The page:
There were two unexpected findings from the imaging studies. On the conventional x-rays using Polaroid film as the image receptor, multiple, flat, circular, coinlike objects appeared to be located between the oro- and laryngopharynx, or upper esophagus (Figure 7.22). Fiber-optic videoendoscopy verified the presence of stacked U.S. coins, specifically pennies (Figure 7.23). After considerable manipulation using clinical postural drainage positions and the use of a bronchoscope cytology brush under fluoroscopic guidance to dislodge the coins, a total of 21 U.S. pennies dating from 1896 to 1961 were eventually retrieved.
The second unexpected finding was a thin metallic object seen on the x-rays in the area along the superior portion of the mouth on the left side (Figure 7.24). Endoscopy revealed that the object was lodged under the tongue, and with a little manipulation, what appeared to be an oxidized nail was removed. Connecticut State archaeologist, Nick Bellantoni, examined the artifact and determined that it was a factory-cut nail dating to the late 19th and early 20th centuries (Bellantoni 2005). Bellantoni felt that it could be a finishing nail or a shingle/lathe nail. The shape of this type of nail prevented the cracking of wood often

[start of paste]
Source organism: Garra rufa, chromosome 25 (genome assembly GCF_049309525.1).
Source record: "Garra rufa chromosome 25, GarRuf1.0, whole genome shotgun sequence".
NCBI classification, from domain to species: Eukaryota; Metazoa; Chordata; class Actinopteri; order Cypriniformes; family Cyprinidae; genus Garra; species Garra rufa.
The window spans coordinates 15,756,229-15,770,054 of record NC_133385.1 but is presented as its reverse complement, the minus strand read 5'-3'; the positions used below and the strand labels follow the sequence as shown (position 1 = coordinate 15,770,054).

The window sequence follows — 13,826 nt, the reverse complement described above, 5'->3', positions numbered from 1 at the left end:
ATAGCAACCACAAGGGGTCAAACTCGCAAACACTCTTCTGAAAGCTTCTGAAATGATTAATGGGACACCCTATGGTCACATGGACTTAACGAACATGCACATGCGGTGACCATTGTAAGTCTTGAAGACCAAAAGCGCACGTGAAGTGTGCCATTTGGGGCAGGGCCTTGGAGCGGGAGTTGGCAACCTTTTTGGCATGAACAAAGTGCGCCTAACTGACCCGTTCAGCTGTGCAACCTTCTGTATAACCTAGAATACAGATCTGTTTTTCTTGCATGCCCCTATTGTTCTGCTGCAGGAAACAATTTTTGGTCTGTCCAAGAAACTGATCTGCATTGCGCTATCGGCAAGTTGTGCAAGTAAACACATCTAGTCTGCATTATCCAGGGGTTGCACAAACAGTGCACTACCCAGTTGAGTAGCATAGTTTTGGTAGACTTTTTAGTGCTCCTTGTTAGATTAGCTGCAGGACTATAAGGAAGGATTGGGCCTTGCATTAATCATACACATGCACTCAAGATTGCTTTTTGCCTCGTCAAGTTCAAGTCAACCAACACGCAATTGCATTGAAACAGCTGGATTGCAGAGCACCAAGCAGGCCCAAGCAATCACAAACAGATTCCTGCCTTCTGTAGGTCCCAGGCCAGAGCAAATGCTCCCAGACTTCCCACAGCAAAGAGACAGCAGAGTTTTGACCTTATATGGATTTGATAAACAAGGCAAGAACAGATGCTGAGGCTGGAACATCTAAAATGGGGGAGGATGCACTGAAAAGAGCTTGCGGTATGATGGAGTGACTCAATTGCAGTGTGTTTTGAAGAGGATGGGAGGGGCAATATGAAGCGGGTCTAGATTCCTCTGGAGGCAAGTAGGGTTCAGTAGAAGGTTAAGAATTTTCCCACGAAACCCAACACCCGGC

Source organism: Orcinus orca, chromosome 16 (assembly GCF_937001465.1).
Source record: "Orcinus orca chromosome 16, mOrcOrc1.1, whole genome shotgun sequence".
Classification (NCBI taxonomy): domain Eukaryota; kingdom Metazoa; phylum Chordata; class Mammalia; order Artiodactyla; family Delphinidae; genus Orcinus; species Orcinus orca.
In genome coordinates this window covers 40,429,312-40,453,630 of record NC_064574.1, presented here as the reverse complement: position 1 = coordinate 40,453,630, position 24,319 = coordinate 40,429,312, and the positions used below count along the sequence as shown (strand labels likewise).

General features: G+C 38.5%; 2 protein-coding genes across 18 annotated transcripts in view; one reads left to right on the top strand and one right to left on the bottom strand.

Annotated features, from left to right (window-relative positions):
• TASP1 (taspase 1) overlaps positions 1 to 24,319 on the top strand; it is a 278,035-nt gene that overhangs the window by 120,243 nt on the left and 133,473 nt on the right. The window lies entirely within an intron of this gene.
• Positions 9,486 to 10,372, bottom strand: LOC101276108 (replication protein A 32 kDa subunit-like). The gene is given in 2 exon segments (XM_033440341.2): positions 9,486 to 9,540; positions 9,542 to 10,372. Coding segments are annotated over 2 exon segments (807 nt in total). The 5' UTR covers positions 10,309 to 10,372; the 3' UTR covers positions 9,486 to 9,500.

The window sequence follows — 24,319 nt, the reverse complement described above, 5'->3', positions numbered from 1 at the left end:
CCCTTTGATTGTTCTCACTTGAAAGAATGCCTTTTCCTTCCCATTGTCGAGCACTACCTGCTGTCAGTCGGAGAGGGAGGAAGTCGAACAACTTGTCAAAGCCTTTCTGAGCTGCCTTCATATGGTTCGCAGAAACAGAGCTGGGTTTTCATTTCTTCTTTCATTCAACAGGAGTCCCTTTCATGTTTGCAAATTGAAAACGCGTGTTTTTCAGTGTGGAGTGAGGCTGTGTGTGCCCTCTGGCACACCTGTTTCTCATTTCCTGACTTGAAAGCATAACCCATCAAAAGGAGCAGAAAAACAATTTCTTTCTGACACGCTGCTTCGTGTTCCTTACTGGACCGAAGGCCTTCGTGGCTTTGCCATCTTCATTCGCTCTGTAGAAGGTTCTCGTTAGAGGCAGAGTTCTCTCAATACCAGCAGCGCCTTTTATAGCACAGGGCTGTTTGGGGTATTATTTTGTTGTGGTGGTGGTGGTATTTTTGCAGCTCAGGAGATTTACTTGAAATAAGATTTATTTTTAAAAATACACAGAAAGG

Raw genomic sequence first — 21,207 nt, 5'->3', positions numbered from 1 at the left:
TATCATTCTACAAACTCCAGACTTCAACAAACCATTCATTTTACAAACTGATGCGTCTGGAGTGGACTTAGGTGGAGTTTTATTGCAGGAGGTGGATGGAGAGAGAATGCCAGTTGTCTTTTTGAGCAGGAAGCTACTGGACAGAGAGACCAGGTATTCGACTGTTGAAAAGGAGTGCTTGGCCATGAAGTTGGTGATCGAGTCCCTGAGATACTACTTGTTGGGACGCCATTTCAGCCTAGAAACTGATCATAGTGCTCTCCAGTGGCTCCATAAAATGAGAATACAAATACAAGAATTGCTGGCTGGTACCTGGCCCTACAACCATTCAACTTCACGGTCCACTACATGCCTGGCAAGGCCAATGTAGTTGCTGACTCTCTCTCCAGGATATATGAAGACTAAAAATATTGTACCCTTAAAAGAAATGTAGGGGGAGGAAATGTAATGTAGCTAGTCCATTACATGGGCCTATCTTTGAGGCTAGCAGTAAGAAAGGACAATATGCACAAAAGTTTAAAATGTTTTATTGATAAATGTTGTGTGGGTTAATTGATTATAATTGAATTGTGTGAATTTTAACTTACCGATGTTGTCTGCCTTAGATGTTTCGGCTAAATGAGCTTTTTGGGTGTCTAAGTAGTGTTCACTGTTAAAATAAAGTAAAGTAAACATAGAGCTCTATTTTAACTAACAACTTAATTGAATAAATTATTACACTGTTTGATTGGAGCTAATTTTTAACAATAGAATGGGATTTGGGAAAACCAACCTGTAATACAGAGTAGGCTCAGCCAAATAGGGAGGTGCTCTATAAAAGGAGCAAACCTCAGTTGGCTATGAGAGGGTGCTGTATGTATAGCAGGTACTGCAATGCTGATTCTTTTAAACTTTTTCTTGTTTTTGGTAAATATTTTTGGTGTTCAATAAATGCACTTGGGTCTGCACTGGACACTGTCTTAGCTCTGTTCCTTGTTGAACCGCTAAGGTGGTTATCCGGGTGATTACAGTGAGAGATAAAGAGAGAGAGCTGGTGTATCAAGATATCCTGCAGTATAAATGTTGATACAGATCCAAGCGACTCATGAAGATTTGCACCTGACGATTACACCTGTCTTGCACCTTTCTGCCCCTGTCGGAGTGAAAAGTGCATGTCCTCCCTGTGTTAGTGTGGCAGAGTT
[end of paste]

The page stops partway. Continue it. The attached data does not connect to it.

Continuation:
experienced when using a wire nail. Bellantoni was certain that it was not a fastener used in coffin or casket manufacturing.
The coins discovered in the upper esophagus were an interesting find. The date range of the coins suggests that they had been placed there over a long period. It further suggests that the mummy had been viewed at the funeral home, perhaps as a dramatic example of the embalming prowess at the Auman Funeral Home. The coins may have been placed according to the custom of giving the dead hidden money to pay the boatman who will transport the recently dead across the river Styx. Or perhaps the mummy was simply an unusual wishing well.
The artifacts associated with this case—the coins and the nail—seem to verify the temporal period reported in the late 19th century newspaper accounts of James Penn. An additional piece of information from direct observation points to the same time period— the style of stitching used at the embalming sites, a baseball stitch that was in vogue around the turn of that century.
This case also demonstrates the suggested procedure for artifact analysis using paleoimaging methodologies. First, a survey was conducted using both standard
radiography and on-site CT scans. Target analysis was accomplished using standard radiography and endoscopy. And finally, artifact extraction was conducted under both fluoroscopic and endoscopic guidance. Based on the on-site evaluation, a decision was made to move the mummy. This decision was based on the stability of the mummy and the additional paleopathological data that could be derived using a state-of-the-art multidetector CT (MDCT) scanner. It was agreed by the research team that this would be a low-risk high-benefit endeavor. The paleopathological data associated with James Penn (pulmonary adhesions, lesions, and liver pathology) are presented in Chapter 3.
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